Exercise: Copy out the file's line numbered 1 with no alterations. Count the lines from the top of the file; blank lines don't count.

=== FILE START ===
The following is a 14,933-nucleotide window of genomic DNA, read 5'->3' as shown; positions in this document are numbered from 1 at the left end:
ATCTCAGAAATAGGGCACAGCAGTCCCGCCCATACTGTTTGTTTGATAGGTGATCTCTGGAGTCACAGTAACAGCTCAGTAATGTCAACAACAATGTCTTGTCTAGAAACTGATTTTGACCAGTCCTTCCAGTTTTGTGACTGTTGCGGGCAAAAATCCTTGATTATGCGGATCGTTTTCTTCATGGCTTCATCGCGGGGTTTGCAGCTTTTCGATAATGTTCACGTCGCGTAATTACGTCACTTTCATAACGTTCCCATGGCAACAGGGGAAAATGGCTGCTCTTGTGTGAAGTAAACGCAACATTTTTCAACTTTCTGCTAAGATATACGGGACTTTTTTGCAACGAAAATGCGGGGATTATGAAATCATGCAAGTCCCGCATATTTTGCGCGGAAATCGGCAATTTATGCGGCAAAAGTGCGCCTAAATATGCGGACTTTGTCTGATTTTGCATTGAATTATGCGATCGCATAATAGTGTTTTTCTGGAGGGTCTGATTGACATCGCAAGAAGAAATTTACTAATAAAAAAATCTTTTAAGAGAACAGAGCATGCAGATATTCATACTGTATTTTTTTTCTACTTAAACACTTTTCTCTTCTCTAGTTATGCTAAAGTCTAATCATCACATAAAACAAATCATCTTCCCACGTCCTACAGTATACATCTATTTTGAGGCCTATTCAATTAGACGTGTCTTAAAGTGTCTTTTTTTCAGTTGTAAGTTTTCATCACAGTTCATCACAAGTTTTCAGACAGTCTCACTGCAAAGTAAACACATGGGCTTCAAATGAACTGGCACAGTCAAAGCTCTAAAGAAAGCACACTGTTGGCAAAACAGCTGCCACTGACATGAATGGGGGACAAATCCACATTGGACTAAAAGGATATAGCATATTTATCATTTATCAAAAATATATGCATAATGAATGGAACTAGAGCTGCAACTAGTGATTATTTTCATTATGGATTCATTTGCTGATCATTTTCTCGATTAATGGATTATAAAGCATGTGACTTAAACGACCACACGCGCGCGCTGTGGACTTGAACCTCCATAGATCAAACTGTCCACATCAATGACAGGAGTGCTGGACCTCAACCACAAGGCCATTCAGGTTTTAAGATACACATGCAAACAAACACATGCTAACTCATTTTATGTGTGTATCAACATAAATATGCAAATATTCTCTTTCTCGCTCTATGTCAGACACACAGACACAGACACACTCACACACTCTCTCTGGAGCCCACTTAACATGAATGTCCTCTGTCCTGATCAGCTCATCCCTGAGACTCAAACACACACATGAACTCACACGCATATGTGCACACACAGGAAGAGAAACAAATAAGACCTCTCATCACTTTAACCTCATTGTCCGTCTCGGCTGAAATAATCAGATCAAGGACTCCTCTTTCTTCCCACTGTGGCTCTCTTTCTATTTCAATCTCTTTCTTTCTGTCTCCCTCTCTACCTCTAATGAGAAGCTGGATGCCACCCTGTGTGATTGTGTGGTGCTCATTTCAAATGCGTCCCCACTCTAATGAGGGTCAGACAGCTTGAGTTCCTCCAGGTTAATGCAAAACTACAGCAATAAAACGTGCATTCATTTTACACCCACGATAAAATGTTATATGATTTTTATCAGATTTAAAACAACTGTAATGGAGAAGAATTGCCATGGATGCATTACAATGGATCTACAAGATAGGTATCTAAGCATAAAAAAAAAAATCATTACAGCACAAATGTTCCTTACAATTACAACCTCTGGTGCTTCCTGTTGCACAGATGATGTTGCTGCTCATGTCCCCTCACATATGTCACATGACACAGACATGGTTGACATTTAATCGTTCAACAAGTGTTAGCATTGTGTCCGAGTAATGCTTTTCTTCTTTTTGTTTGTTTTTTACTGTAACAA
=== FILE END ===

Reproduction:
The following is a 14,933-nucleotide window of genomic DNA, read 5'->3' as shown; positions in this document are numbered from 1 at the left end: